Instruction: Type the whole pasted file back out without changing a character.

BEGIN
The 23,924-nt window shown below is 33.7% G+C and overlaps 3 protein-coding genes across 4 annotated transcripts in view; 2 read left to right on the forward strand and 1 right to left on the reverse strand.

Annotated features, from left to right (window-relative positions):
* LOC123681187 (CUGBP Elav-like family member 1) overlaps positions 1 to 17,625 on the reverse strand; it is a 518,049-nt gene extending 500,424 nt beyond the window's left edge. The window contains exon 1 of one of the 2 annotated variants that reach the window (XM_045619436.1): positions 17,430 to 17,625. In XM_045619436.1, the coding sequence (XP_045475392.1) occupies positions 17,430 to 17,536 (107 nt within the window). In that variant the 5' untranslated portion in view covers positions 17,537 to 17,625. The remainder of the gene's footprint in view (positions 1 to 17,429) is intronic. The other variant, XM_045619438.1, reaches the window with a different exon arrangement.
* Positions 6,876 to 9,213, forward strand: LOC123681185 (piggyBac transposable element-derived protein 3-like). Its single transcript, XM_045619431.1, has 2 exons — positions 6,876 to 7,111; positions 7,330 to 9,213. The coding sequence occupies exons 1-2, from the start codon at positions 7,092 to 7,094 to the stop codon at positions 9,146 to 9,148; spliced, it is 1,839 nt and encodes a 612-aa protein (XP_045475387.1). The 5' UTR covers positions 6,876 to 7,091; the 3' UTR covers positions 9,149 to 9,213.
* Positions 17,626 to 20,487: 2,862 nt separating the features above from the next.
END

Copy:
The 23,924-nt window shown below is 33.7% G+C and overlaps 3 protein-coding genes across 4 annotated transcripts in view; 2 read left to right on the forward strand and 1 right to left on the reverse strand.

Annotated features, from left to right (window-relative positions):
* LOC123681187 (CUGBP Elav-like family member 1) overlaps positions 1 to 17,625 on the reverse strand; it is a 518,049-nt gene extending 500,424 nt beyond the window's left edge. The window contains exon 1 of one of the 2 annotated variants that reach the window (XM_045619436.1): positions 17,430 to 17,625. In XM_045619436.1, the coding sequence (XP_045475392.1) occupies positions 17,430 to 17,536 (107 nt within the window). In that variant the 5' untranslated portion in view covers positions 17,537 to 17,625. The remainder of the gene's footprint in view (positions 1 to 17,429) is intronic. The other variant, XM_045619438.1, reaches the window with a different exon arrangement.
* Positions 6,876 to 9,213, forward strand: LOC123681185 (piggyBac transposable element-derived protein 3-like). Its single transcript, XM_045619431.1, has 2 exons — positions 6,876 to 7,111; positions 7,330 to 9,213. The coding sequence occupies exons 1-2, from the start codon at positions 7,092 to 7,094 to the stop codon at positions 9,146 to 9,148; spliced, it is 1,839 nt and encodes a 612-aa protein (XP_045475387.1). The 5' UTR covers positions 6,876 to 7,091; the 3' UTR covers positions 9,149 to 9,213.
* Positions 17,626 to 20,487: 2,862 nt separating the features above from the next.